One of the things I get asked to talk about most often to Physiotherapy audiences is recognition of Rheumatology conditions, specifically the systemic inflammatory arthropathies such as Rheumatoid Arthritis and the Inflammatory Spondyloarthropathies. There are many good reasons to recognise the symptoms of these conditions if they appear in the clinic not least of which is that delay to diagnosis is directly related to poorer long-term outcomes.
The development of posts such as First Contact Practitioners and the increase in self-referral to Physiotherapists is likely to increase the presentation of this cohort in our clinics as they will not have been screened by a GP or secondary care consultant prior to referral. There are issues with recognition here as well but targeted campaigns by groups such as NASS and NRAS have targeted GP surgeries and secondary care departments to increase awareness of the clinicians as well as their attending cohorts of patients. There have to date been less high-profile campaigns targeted towards Physiotherapists.
My usual starting point is that if these conditions are not in your differential diagnosis or you are unaware how they present then they are going to slip the net. I have seen other conditions across social media pushed forwards as part of the reasoning process, most noticeably in my mind Cervical Artery Dysfunction for cases of neck pain. Of course, not every person attending your clinic will have a serious medical condition and we know from our red flags research that not even every person with those will have a serious underlying condition, but still it is our duty to be diligent and rule things out or refer onwards appropriately.
The first step is recognition that something is a little different, so below I have outlined how to recognise systemic inflammatory symptoms in the quagmire of variation that walks through our clinic doors.
The onset of systemic inflammatory arthropathies is quite often insidious, but can be related to viral illness such as gastro-enteritis or a sexually transmitted infection. The onset of symptoms peaks between 20-40 years of age for the Spondyloarthropathies and 30-60 years of age for Rheumatoid Arthritis, but onset outside of these ranges is not uncommon.
Worse on waking
With inflammatory arthropathies, symptoms (joint pain and stiffness) are often at their worst first thing in the morning, lasting for over 30 minutes and improving after being up and about. The time frame is important, Osteoarthritis for example is commonly aggravated in the morning but usually for less than 15 minutes. If the stiffness is “self-reported” i.e. the patient volunteers the descriptive word, this is prognostic of inflammatory symptoms.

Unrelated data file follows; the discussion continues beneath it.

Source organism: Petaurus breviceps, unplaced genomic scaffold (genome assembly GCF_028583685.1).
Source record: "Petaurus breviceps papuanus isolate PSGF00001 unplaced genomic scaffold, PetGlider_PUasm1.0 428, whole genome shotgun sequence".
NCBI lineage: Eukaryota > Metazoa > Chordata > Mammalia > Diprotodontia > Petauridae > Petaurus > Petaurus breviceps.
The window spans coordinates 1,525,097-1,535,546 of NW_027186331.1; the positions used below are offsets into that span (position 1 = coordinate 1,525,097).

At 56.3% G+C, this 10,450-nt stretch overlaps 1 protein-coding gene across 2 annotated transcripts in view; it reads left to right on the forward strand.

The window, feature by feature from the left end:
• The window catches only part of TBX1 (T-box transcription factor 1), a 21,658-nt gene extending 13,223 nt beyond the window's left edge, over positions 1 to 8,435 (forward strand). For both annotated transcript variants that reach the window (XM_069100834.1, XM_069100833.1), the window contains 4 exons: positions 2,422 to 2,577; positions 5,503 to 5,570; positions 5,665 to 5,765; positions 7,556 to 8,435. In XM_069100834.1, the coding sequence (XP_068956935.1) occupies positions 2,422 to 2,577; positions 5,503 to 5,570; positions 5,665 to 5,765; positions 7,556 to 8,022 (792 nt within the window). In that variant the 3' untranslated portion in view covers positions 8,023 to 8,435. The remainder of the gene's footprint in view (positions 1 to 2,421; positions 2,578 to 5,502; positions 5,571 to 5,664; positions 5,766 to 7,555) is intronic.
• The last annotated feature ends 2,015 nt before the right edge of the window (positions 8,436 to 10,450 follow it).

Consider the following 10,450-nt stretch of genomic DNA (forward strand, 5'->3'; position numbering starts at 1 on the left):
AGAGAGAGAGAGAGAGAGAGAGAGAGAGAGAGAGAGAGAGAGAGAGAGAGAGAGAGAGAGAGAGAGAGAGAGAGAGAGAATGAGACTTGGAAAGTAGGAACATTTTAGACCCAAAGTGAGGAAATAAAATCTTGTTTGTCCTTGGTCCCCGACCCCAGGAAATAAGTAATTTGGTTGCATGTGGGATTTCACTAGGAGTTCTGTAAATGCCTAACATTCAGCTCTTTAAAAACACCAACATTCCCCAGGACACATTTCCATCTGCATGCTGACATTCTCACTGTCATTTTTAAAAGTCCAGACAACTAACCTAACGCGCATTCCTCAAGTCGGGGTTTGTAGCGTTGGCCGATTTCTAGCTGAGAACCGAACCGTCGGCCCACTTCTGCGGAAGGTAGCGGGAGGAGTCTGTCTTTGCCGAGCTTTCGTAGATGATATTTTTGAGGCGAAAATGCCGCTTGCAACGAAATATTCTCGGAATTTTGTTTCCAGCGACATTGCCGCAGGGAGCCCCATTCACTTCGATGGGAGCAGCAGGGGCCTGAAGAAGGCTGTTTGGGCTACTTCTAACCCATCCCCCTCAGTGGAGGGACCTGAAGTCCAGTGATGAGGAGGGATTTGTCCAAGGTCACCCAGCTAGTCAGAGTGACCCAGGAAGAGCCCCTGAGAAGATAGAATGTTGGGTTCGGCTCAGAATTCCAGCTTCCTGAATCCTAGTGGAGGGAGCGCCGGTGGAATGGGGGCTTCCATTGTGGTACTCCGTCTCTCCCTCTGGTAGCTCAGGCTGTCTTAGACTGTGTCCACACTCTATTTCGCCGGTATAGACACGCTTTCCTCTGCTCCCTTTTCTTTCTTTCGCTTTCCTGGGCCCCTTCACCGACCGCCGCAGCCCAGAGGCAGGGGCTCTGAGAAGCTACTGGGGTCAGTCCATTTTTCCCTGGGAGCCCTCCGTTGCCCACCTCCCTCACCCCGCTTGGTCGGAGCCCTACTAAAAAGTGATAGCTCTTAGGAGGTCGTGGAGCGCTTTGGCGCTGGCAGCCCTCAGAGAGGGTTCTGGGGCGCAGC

As students we are all taught that night pain can be a red flag but the details of this are of vital importance. In the world of Rheumatology, onset of pain in the second half of the night (after 2am say) is what we are looking for, especially if the individual has to get out of bed and move around to ease the symptoms.
Unlike the more typical types of musculoskeletal problems which present in clinic, inflammatory arthropathy symptoms tend to better with activity and worse with rest. Look for clues such as worse when working at a desk or during car journeys, much better when just “keeping active” or no symptoms when in the gym.
Better with Anti-Inflammatories
Unsurprisingly, inflammatory arthropathy symptoms are often improved with anti-inflammatories, look for those individuals that can’t cope without regular doses of ibuprofen or naproxen.
Swelling without trauma either transient or prolonged of the synovial joints is another clue that there might be something inflammatory going on. Especially looking for redness, heat and multiple joints affected particularly of the hands and/or feet can lead you down a path to ask more questions.
This list is by no means exhaustive, it is a starting point to begin recognising inflammatory symptoms. Inflammatory Arthropathies may present with any combination of these symptoms and it is important that we use these as a springboard to ask other questions which would raise the index of suspicion for these conditions such as family history and other associated co-morbidities.
Want to learn more about inflammatory pain?
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